‘We’re all paying’: Heroin use spreads misery

Deadly habit grows to fill space left as prescription painkiller abuse is cut

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Clark County heroin use has measurably risen

Local law enforcement officers and drug treatment experts have told The Columbian several times over the past two years that the local rate of heroin use has soared.

Just one measure: According to Daybreak Youth Services, 4 percent of teens admitted in 2008 for inpatient drug rehabilitation services in Clark County reported using heroin. By summer 2012, that number spiked to 15 percent.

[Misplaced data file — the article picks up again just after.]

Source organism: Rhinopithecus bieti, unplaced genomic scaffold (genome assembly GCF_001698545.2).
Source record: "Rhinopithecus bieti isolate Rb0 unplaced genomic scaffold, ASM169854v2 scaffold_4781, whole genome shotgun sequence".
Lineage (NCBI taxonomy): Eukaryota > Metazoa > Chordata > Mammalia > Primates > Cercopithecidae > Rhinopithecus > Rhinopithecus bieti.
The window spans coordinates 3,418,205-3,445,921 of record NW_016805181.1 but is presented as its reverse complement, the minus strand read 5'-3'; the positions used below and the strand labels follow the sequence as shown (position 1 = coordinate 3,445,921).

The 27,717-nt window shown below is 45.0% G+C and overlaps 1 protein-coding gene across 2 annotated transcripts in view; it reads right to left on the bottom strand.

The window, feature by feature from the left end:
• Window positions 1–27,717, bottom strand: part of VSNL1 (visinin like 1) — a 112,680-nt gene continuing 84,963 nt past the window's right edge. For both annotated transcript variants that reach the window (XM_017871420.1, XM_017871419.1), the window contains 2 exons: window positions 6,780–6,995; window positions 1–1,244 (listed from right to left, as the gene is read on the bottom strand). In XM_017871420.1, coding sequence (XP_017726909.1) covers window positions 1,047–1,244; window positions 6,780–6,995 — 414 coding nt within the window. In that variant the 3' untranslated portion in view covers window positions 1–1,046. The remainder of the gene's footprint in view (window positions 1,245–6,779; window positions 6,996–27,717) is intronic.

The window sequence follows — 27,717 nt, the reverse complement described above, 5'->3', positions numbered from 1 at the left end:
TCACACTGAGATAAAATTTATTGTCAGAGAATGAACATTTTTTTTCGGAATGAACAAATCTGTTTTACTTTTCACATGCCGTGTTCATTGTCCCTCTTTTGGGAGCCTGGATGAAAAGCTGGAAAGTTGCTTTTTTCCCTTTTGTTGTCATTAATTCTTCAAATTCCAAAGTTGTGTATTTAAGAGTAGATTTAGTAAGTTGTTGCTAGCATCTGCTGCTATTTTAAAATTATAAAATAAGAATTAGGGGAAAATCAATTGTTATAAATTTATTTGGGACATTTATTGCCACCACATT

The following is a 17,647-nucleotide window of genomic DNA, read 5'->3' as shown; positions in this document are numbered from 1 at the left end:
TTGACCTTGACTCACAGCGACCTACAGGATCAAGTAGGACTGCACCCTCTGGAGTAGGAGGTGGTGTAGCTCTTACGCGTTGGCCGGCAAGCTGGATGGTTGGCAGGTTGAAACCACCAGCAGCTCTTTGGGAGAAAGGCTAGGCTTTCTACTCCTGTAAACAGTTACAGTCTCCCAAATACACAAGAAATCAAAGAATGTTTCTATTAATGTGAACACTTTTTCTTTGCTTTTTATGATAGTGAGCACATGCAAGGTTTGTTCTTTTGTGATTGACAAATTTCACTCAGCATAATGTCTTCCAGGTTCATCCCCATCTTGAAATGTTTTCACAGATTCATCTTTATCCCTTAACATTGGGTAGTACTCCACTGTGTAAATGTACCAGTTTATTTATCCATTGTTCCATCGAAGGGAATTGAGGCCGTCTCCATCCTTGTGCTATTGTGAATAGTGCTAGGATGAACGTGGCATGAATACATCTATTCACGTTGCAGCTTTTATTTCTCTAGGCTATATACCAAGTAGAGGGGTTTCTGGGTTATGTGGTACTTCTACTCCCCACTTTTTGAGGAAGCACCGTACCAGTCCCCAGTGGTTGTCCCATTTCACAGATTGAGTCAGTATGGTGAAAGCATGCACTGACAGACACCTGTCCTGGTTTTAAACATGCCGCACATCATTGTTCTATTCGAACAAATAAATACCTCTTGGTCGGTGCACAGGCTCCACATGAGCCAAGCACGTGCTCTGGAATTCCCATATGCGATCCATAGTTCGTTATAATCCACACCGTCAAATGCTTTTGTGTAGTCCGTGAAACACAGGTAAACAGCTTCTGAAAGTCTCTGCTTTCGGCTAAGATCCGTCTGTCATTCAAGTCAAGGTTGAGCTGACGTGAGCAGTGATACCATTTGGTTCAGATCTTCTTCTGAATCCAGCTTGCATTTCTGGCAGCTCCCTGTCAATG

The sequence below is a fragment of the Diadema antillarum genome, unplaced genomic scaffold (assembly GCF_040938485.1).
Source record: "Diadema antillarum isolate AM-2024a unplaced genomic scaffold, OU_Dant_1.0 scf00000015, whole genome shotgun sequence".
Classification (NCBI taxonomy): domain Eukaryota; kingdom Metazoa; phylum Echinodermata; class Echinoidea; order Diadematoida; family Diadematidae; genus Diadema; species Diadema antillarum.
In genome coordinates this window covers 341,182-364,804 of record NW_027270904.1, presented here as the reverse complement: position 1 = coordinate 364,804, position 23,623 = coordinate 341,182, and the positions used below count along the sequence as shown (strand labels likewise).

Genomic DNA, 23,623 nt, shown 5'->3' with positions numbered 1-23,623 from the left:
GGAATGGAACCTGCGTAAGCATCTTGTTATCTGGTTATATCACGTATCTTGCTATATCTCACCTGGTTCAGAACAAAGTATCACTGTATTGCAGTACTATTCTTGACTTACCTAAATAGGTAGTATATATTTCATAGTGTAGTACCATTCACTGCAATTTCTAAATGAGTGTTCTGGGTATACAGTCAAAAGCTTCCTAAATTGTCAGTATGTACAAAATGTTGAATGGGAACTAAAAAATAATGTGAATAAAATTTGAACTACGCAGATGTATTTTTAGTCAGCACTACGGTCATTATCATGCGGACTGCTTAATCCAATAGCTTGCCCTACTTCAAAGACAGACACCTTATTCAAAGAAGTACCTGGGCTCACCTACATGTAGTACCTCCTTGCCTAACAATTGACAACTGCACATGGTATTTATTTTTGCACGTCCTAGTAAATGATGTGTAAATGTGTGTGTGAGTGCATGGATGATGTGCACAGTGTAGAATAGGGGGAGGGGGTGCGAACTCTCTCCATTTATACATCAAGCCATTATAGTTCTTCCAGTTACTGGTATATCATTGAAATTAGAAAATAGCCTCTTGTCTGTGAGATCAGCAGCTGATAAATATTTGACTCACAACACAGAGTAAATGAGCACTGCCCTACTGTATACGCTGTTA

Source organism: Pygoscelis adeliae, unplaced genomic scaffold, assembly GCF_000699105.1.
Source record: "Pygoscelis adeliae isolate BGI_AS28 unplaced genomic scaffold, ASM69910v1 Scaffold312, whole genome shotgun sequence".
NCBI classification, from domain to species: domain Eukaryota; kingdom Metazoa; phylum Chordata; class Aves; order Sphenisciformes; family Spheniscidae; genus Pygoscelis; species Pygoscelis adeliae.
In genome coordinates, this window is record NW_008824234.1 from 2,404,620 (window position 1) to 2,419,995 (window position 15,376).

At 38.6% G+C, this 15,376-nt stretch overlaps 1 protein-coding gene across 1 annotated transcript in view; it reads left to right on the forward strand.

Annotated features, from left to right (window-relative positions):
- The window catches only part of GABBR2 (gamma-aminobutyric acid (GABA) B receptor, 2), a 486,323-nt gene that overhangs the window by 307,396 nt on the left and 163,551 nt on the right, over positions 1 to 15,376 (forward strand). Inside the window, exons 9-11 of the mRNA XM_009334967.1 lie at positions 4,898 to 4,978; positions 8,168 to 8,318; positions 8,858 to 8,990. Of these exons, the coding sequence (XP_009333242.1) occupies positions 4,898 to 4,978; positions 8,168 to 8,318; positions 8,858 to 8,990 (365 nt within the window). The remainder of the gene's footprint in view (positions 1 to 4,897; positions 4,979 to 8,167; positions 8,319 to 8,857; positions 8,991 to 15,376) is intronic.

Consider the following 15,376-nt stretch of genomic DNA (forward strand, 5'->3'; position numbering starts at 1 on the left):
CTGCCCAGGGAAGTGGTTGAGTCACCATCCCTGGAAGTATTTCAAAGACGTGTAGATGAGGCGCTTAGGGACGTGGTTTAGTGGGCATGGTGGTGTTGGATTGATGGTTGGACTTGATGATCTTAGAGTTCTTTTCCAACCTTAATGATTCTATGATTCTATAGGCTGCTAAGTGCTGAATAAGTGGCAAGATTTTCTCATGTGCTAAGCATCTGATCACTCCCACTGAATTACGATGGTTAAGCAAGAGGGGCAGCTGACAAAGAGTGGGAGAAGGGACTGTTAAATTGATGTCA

According to a June 2013 study by the University of Washington's Alcohol & Drug Abuse Institute, several other indicators show Clark County's problems with heroin and other opiates have grown in the past few years:

o In 2011-12, evidence submitted by police agencies in Clark County tested positive for heroin in 344 cases, more than a sevenfold increase in the rate compared with a decade earlier. The rate was the eighth-greatest among Washington's 39 counties (Cowlitz County, with three times more heroin cases per capita than Clark County, had the state's worst rate.)

o In 2009-11, Clark County recorded 89 deaths attributed to opioid use, a rate of 6.9 deaths per 100,000 population. That was better than the state rate of 8.7 deaths, but compares unfavorably with the 2000-02 rate of 4.5 deaths per 100,000. Cowlitz County was again the worst in the state, with 50 opioid deaths in 2009-11, a rate of 17.6 per 100,000 population.

Because heroin is often injected, diseases such as Hepatitis C, spread by contaminated hypodermic needles, also increased in Clark and Cowlitz counties.